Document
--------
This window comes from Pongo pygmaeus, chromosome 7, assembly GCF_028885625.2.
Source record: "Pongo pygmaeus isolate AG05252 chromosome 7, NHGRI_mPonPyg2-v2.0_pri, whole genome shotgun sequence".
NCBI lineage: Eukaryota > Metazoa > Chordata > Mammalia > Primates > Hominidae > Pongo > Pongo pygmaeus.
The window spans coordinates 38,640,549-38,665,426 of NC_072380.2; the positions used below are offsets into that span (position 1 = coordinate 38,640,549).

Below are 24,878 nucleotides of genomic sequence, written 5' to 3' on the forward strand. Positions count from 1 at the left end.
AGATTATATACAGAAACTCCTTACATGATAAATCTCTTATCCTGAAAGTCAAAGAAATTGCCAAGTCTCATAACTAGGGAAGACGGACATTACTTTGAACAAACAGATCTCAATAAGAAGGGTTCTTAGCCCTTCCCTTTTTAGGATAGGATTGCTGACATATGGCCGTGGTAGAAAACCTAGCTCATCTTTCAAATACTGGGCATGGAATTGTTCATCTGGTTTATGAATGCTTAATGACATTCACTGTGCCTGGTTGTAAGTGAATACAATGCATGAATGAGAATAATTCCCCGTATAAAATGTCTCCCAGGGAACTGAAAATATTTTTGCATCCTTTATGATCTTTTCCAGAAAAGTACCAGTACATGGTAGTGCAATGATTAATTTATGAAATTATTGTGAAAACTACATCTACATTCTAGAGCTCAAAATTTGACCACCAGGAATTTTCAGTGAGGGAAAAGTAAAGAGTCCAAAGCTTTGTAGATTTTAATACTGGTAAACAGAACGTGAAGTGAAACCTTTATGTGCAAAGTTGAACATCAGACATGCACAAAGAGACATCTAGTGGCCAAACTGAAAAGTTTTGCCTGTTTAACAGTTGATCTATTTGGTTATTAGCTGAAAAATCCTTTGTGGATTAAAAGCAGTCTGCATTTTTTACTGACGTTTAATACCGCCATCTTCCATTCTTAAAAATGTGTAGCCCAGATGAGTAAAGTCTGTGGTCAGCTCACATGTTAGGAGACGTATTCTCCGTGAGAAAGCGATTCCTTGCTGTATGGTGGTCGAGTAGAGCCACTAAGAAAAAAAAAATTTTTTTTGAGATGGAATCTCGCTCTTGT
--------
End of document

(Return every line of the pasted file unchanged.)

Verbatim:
This window comes from Pongo pygmaeus, chromosome 7, assembly GCF_028885625.2.
Source record: "Pongo pygmaeus isolate AG05252 chromosome 7, NHGRI_mPonPyg2-v2.0_pri, whole genome shotgun sequence".
NCBI lineage: Eukaryota > Metazoa > Chordata > Mammalia > Primates > Hominidae > Pongo > Pongo pygmaeus.
The window spans coordinates 38,640,549-38,665,426 of NC_072380.2; the positions used below are offsets into that span (position 1 = coordinate 38,640,549).

Below are 24,878 nucleotides of genomic sequence, written 5' to 3' on the forward strand. Positions count from 1 at the left end.
AGATTATATACAGAAACTCCTTACATGATAAATCTCTTATCCTGAAAGTCAAAGAAATTGCCAAGTCTCATAACTAGGGAAGACGGACATTACTTTGAACAAACAGATCTCAATAAGAAGGGTTCTTAGCCCTTCCCTTTTTAGGATAGGATTGCTGACATATGGCCGTGGTAGAAAACCTAGCTCATCTTTCAAATACTGGGCATGGAATTGTTCATCTGGTTTATGAATGCTTAATGACATTCACTGTGCCTGGTTGTAAGTGAATACAATGCATGAATGAGAATAATTCCCCGTATAAAATGTCTCCCAGGGAACTGAAAATATTTTTGCATCCTTTATGATCTTTTCCAGAAAAGTACCAGTACATGGTAGTGCAATGATTAATTTATGAAATTATTGTGAAAACTACATCTACATTCTAGAGCTCAAAATTTGACCACCAGGAATTTTCAGTGAGGGAAAAGTAAAGAGTCCAAAGCTTTGTAGATTTTAATACTGGTAAACAGAACGTGAAGTGAAACCTTTATGTGCAAAGTTGAACATCAGACATGCACAAAGAGACATCTAGTGGCCAAACTGAAAAGTTTTGCCTGTTTAACAGTTGATCTATTTGGTTATTAGCTGAAAAATCCTTTGTGGATTAAAAGCAGTCTGCATTTTTTACTGACGTTTAATACCGCCATCTTCCATTCTTAAAAATGTGTAGCCCAGATGAGTAAAGTCTGTGGTCAGCTCACATGTTAGGAGACGTATTCTCCGTGAGAAAGCGATTCCTTGCTGTATGGTGGTCGAGTAGAGCCACTAAGAAAAAAAAAATTTTTTTTGAGATGGAATCTCGCTCTTGT